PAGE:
Austria's ever-resourceful entrepreneurs are putting together a celebration this year to cash in on Wolfgang Amadeus Mozart's death 200 years ago - an event the Viennese waltzed through with characteristic indifference at the time.
But Mozart has become big business here, with Mozart cookies, Mozart chocolates, plastic Mozart heads, models of Mozart playing the violin.And don't forget the much-prized 180-record "definitive Mozart, every note recorded" collectors' CD set emblazoned with commemorative rosette, displayed at all fine stores.
Coming 35 years after Austria's 200th anniversary celebrations in 1956 of Mozart's birth and 50 years after the 150th anniversary of his death, some cynics are getting a little bored with the commercialization of music that the acerbic British playwright Noel Coward said "sounds like piddling on flannel" and others called simply bland.
But the good burghers of Vienna see big bucks to be made with tourists flooding from around the world to see the town where the great composer died.
Tiny Salzburg, the town where Mozart was born but hated passionately, is mapping even more ambitious plans throughout the year at the Mozart Festival Hall to commemorate their greatest son and only claim to fame. Mozart's birthplace is being properly decked out, and concerts are planned through September.
Unfortunately, all this adulation comes a little late. The play and movie "Amadeus" is largely wonderful fiction, but it's correct in its dramatic ending, where Mozart's corpse was sent off unescorted through the darkened streets to Vienna's St. Mark's Cemetery, where it was dumped in an unmarked pauper's grave the day after his death Dec. 5, 1791.
No one seems to have really cared about Mozart then, as shown by the fact there's little left of his physical legacy. Although patronized by the Hapsburgs, Mozart seems to have been viewed at the time as a sort of pop musician and former child prodigy whose scores were popular but not lasting.
After the "Marriage of Figaro," which snooty aristocrats regarded as far too racy and radical, Mozart's popularity in fashionable Vienna fell off sharply.
But his musical legacy didn't die and came to haunt Vienna. It wasn't until 1859 that the city fathers got around to establishing a commission to find the exact location of his grave for proper commemoration. The current garish monument with its crying cherub is only a guess of where he was buried.
Nor is there much of Mozart's Vienna left. He lived in no less than 12 houses in the 10 years he lived in Vienna, a city he loved. Historians who have reconstructed his finances doubt stories that he was impoverished, and most of his homes were on fashionable streets. Indeed, he seems to have lived comfortably and regularly paid off his debts.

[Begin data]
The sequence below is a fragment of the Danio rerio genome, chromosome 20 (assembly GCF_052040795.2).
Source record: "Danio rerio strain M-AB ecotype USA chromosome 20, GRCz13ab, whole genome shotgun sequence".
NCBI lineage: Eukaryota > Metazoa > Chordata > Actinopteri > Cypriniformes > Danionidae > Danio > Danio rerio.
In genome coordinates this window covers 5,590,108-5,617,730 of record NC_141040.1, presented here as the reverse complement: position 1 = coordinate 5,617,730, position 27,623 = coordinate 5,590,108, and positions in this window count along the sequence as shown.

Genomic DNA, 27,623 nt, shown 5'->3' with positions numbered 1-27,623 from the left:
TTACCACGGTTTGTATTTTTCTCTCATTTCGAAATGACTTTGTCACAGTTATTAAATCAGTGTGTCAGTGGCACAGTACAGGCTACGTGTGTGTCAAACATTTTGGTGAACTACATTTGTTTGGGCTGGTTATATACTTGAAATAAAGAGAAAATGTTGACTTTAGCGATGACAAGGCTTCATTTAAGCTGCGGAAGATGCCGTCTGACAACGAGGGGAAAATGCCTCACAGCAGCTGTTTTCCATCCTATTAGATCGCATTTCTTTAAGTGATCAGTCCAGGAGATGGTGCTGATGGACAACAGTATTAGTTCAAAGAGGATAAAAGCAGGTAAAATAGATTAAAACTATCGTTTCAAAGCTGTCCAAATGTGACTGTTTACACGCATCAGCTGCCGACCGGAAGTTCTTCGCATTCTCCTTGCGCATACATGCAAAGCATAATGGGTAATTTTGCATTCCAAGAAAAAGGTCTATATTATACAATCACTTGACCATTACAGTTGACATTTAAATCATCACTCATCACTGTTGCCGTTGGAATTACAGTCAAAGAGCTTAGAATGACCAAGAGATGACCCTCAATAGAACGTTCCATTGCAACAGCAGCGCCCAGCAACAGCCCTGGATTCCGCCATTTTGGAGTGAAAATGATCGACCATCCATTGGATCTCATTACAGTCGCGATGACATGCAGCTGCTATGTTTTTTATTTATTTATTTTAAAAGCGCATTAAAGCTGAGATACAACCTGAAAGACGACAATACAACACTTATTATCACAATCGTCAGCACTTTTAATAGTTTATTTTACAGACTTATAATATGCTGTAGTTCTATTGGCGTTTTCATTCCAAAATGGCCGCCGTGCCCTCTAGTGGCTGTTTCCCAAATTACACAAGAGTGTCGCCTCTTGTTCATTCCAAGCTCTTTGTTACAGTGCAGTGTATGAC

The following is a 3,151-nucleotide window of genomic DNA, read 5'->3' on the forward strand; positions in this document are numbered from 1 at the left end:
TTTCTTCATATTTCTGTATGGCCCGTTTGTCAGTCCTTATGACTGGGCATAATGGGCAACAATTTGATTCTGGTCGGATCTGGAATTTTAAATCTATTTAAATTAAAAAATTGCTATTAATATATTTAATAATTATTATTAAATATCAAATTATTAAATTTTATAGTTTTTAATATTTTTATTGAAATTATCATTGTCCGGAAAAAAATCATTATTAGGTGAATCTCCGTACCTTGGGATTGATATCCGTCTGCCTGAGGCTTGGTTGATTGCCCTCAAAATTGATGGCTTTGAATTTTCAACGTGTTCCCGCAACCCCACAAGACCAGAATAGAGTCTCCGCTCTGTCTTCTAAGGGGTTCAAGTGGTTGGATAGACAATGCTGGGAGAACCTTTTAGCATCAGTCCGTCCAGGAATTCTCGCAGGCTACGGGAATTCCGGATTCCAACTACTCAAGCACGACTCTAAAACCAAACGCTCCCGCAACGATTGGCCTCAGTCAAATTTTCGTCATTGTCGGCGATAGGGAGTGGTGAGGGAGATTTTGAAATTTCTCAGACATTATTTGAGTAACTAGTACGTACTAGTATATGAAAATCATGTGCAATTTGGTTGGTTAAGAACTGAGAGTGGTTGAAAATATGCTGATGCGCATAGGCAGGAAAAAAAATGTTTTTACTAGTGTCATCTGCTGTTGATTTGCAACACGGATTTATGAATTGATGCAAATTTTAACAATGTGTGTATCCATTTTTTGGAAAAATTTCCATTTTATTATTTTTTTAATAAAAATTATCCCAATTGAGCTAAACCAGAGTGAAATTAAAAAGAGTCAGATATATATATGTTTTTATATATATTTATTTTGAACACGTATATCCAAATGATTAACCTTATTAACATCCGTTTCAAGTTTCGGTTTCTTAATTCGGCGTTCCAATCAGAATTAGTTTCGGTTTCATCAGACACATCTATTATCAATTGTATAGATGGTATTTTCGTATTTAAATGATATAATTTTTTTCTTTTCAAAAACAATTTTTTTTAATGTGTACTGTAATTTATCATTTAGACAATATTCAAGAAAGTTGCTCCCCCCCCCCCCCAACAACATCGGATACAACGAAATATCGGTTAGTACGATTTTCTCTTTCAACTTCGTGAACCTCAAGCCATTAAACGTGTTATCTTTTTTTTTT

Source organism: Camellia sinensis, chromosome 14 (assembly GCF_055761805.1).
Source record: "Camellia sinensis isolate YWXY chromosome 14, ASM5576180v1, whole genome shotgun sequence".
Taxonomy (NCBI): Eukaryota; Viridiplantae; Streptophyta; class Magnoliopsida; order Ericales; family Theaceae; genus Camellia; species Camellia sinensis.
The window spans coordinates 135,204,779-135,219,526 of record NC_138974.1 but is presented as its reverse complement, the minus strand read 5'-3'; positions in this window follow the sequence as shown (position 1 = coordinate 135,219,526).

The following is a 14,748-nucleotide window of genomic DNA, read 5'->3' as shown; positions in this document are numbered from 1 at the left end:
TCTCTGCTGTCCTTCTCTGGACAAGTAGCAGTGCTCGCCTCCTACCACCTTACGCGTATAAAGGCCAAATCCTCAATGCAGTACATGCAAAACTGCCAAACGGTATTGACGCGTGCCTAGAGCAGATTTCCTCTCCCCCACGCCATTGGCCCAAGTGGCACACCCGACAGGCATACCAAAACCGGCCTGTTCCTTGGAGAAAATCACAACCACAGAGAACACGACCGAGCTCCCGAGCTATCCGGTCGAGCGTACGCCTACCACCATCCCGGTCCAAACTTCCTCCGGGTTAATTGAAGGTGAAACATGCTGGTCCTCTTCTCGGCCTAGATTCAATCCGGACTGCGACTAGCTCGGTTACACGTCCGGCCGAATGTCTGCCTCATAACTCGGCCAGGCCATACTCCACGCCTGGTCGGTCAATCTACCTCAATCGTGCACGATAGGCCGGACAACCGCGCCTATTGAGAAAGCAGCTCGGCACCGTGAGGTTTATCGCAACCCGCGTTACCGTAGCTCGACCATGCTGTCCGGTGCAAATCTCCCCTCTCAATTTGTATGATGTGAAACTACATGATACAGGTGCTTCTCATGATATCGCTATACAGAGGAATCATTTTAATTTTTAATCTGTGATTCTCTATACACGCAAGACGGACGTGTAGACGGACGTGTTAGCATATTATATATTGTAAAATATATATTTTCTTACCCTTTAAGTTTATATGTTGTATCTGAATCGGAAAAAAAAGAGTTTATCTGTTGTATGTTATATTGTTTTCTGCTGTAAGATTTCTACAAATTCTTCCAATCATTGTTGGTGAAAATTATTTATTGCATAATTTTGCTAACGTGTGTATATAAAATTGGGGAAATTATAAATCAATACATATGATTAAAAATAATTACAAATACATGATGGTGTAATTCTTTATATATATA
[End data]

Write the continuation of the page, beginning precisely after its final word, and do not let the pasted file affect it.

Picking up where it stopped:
The best preserved of his Viennese homes is a second-floor apartment consisting of six rather small rooms on Great Schulerstrasse in the old city. With mercantile enthusiasm and no little hype, the apartment has been renamed the "Figaro House" for obvious reasons, and the brochure boasts that "nowhere in the world is a memorial place of art and music of this rank to be found."
It was rebuilt in 1941 to commemorate the 150th anniversary of Mozart's death, dusted off again in 1956 and taken over by the city fathers in 1976 for refurbishment as a museum.
To get there, you have to dig through scaffolding around back, which is unmarked, and go up the empty stairs to the second floor, where there's a small sign on the door, proclaiming you've found Mozart's home.
Inside, there is very little to remind anyone of Mozart. There are a few photocopies of Mozart manuscripts, a miniature of Mozart's profile bearing the initials A.M., which we're told there's been much historical work proving that it may - or may not - have been Mozart's very own possession; and a couple of coins recovered during renovation that may - or may not - have fallen out of Mozart's pocket, or been hidden away and forgotten.
He lived here for three years. Both Haydn and the 16-year-old Beethoven stopped by to see him. (Beethoven later lived here, and was buried with proper ostentation along with Schubert in the Central Cemetery).
But nothing remains of Mozart's furniture, and the only room of any interest is his stucco study, bare except for a corner table.
The other Vienna monument of Mozart interest is the plaque outside the entrance to the catacombs of St. Stephen's cathedral a few blocks away that commemorates the brief stop Mozart's hearse made before whisking the body off to the pauper's grave. St. Stephen's and its catacombs, by the way, are fascinating.
Mozart spent his last 15 months in Vienna living at 8 Rauhensteingasse, a building torn down two years after his death and today uncommemorated.
The bottom line: It's a waste of time going to Vienna this year in search of Mozart. You will, of course, hear a lot of music, and I can recommend the chocolates - a self-described "harmonical triad" of almond icing, chocolate and nougat. The rest of it is hype.
But watch out: If Austrian hoteliers and restaurateurs judge this anniversary excess successful, wait for what happens in a few years when it comes time for the anniversaries of the deaths of Schubert and Beethoven.